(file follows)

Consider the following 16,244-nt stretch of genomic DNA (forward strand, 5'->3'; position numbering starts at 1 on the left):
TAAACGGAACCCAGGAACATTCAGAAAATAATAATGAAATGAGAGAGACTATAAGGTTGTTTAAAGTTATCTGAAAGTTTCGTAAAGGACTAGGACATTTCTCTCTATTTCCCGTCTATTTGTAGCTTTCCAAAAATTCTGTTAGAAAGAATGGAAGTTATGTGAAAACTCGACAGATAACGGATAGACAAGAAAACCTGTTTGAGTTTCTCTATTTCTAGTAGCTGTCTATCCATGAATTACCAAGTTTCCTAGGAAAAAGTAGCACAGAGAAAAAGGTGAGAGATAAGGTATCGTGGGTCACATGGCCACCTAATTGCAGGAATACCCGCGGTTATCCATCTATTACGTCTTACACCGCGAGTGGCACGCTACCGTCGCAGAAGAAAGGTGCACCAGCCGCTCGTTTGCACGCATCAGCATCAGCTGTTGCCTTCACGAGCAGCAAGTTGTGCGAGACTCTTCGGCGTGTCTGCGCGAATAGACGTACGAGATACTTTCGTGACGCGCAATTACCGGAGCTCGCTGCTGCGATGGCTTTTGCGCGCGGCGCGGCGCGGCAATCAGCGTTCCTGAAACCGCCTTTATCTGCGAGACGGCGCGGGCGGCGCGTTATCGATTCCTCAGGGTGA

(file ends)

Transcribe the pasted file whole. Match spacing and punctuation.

Consider the following 16,244-nt stretch of genomic DNA (forward strand, 5'->3'; position numbering starts at 1 on the left):
TAAACGGAACCCAGGAACATTCAGAAAATAATAATGAAATGAGAGAGACTATAAGGTTGTTTAAAGTTATCTGAAAGTTTCGTAAAGGACTAGGACATTTCTCTCTATTTCCCGTCTATTTGTAGCTTTCCAAAAATTCTGTTAGAAAGAATGGAAGTTATGTGAAAACTCGACAGATAACGGATAGACAAGAAAACCTGTTTGAGTTTCTCTATTTCTAGTAGCTGTCTATCCATGAATTACCAAGTTTCCTAGGAAAAAGTAGCACAGAGAAAAAGGTGAGAGATAAGGTATCGTGGGTCACATGGCCACCTAATTGCAGGAATACCCGCGGTTATCCATCTATTACGTCTTACACCGCGAGTGGCACGCTACCGTCGCAGAAGAAAGGTGCACCAGCCGCTCGTTTGCACGCATCAGCATCAGCTGTTGCCTTCACGAGCAGCAAGTTGTGCGAGACTCTTCGGCGTGTCTGCGCGAATAGACGTACGAGATACTTTCGTGACGCGCAATTACCGGAGCTCGCTGCTGCGATGGCTTTTGCGCGCGGCGCGGCGCGGCAATCAGCGTTCCTGAAACCGCCTTTATCTGCGAGACGGCGCGGGCGGCGCGTTATCGATTCCTCAGGGTGA